A handful of Republicans in Congress are not happy about the fact that there’s a committee investigating exactly what really happened on January 6th, and whether Donald Trump, as President at the time, or any legislators had a hand in it. Marjorie Taylor Greene (R-GA) and Kevin McCarthy (R-CA) are among those issuing threats id telecommunication companies cooperate in the investigation.
The January 6th Committee is reportedly seeking information about the contacts made between Trump and certain legislators before, and during, the attack on the Capitol Building by his supporters, who he had invited and gathered, riled up to prevent the confirmation of the electoral vote for Joe Biden as President-elect. They’ve asked some major telecommunication companies to preserve records that might serve as evidence in the case — and some Republicans are fighting hard to prevent that.
Representative @mtgreenee Joins Tucker Carlson To Discuss The January 6th Commission Demanding The Personal Communications Of Republican Lawmakers
Marjorie: "These telecommunications companies if they go along with this, they will be shut down, and that's a promise." pic.twitter.com/NJCqjNNhL7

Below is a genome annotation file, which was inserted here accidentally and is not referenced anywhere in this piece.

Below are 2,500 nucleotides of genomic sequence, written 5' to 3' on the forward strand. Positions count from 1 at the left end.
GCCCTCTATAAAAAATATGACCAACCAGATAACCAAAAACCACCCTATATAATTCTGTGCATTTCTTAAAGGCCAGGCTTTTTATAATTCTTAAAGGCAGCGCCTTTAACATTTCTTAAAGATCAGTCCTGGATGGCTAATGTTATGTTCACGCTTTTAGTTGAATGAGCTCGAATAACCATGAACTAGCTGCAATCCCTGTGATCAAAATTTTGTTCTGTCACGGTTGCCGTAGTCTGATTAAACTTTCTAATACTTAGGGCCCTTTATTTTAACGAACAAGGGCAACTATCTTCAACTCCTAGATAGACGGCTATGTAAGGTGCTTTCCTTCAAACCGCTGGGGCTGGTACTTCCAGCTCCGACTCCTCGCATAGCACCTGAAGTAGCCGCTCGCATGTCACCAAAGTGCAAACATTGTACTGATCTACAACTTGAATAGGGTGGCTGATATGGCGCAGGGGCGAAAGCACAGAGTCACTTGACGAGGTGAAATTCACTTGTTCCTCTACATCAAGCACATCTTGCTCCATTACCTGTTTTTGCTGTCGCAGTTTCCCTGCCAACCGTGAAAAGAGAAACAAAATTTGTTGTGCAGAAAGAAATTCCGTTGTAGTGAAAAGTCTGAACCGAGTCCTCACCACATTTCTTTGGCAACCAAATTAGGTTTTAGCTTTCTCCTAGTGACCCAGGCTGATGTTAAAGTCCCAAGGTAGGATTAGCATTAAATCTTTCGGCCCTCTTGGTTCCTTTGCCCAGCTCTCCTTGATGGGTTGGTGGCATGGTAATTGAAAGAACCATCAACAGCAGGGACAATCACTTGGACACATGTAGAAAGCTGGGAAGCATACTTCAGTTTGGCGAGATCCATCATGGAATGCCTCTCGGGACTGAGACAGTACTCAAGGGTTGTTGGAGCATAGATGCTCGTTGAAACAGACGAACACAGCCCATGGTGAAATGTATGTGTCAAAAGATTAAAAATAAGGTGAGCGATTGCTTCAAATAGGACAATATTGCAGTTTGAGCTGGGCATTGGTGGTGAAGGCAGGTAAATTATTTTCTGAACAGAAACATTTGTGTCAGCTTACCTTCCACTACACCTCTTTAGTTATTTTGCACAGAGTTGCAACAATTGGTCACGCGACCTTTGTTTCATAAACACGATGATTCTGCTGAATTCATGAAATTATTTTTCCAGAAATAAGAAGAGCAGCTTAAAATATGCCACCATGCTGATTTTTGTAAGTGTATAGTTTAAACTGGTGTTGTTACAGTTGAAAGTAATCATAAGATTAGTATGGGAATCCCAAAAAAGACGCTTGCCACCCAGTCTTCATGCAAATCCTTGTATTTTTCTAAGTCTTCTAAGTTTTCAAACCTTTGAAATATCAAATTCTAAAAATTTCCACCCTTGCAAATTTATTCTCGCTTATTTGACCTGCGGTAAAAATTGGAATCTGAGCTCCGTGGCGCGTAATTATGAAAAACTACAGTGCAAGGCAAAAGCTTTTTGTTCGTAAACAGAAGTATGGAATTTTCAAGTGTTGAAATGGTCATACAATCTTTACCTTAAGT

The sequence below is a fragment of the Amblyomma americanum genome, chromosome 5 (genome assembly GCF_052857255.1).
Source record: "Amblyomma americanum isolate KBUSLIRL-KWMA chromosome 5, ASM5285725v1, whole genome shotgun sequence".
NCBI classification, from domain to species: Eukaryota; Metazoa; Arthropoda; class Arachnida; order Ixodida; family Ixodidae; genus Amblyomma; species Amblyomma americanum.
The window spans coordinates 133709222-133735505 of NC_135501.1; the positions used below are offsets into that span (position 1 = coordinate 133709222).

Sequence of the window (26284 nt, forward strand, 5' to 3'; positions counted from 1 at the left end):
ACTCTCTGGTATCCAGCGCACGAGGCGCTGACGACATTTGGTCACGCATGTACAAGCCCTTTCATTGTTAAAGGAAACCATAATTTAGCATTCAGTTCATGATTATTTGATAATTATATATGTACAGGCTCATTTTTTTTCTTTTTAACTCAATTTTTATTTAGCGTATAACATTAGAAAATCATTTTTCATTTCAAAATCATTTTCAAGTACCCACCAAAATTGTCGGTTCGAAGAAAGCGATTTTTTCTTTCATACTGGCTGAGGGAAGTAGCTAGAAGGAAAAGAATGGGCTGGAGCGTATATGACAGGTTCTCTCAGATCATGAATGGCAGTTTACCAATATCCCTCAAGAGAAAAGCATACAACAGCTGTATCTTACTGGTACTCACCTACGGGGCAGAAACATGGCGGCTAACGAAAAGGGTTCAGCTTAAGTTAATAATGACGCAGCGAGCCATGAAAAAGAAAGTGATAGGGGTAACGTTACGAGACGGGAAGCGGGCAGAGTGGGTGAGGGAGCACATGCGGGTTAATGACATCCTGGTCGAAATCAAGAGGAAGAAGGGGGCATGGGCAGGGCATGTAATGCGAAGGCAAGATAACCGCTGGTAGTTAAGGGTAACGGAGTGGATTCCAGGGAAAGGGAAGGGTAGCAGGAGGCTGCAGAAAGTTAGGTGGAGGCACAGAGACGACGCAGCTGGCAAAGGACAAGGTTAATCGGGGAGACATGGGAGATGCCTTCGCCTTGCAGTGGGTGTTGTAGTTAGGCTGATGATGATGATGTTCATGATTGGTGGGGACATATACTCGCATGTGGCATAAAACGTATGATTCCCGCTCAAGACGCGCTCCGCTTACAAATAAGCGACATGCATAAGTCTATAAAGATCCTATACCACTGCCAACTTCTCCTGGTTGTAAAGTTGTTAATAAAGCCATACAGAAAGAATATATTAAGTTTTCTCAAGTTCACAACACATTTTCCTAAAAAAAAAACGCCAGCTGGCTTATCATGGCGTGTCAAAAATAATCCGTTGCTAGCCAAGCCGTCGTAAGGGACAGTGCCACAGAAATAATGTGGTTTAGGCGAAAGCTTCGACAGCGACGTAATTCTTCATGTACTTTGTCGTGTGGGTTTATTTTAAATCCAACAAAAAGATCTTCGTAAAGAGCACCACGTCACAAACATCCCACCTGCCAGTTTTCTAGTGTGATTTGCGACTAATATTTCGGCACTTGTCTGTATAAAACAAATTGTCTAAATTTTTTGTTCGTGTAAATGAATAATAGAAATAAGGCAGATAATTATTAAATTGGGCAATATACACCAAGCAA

— The Columbia Bugle 🇺🇸 (@ColumbiaBugle) September 1, 2021
In this clip from Tucker Carlson’s Fox News show, Marjorie Taylor Greene threatens any phone companies that provide these records, saying that if they comply with a Congressional request, they’ll be shut down.
She claims this is all about a political attack on conservatives, and promises that when Republicans regain the majority, they’ll punish corporations that cooperate with the investigation.
“They better not play with these Democrats because Republicans are coming back into the majority in 2022 and we will take this very serious…These telecommunications companies, if they go along with this, they will be shut down, and that’s a promise.”
As Politico reported,this echoes the threat from Rep. McCarthy, who claimed this sets a precedent to “put every American with a phone or computer in the crosshairs of a surveillance state run by Democrat politicians,” called it a violation of Federal law, and promised that a future Republican majority would strip these companies of the right to operate in the United States.
Telecommunications companies typically do not hand over records lightly, but can be required to do so under subpoena, particularly in a criminal investigation.
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Steph Bazzle reports on social issues and religion for Hill Reporter. She focuses on stories that speak to everyone's right to practice what they believe in and receive the support of their communities and government officials. You can reach her at Steph@HillReporter.com